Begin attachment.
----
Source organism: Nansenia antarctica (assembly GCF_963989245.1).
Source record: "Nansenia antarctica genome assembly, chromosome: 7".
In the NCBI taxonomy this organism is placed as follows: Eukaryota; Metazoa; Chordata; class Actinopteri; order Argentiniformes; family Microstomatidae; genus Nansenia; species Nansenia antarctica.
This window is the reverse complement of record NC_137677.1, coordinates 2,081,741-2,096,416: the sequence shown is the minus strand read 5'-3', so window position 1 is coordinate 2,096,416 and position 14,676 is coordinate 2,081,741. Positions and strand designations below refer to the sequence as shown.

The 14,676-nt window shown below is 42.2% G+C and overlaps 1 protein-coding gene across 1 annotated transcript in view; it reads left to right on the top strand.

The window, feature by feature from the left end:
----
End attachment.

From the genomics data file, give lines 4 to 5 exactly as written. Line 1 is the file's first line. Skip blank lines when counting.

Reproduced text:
This window is the reverse complement of record NC_137677.1, coordinates 2,081,741-2,096,416: the sequence shown is the minus strand read 5'-3', so window position 1 is coordinate 2,096,416 and position 14,676 is coordinate 2,081,741. Positions and strand designations below refer to the sequence as shown.

The 14,676-nt window shown below is 42.2% G+C and overlaps 1 protein-coding gene across 1 annotated transcript in view; it reads left to right on the top strand.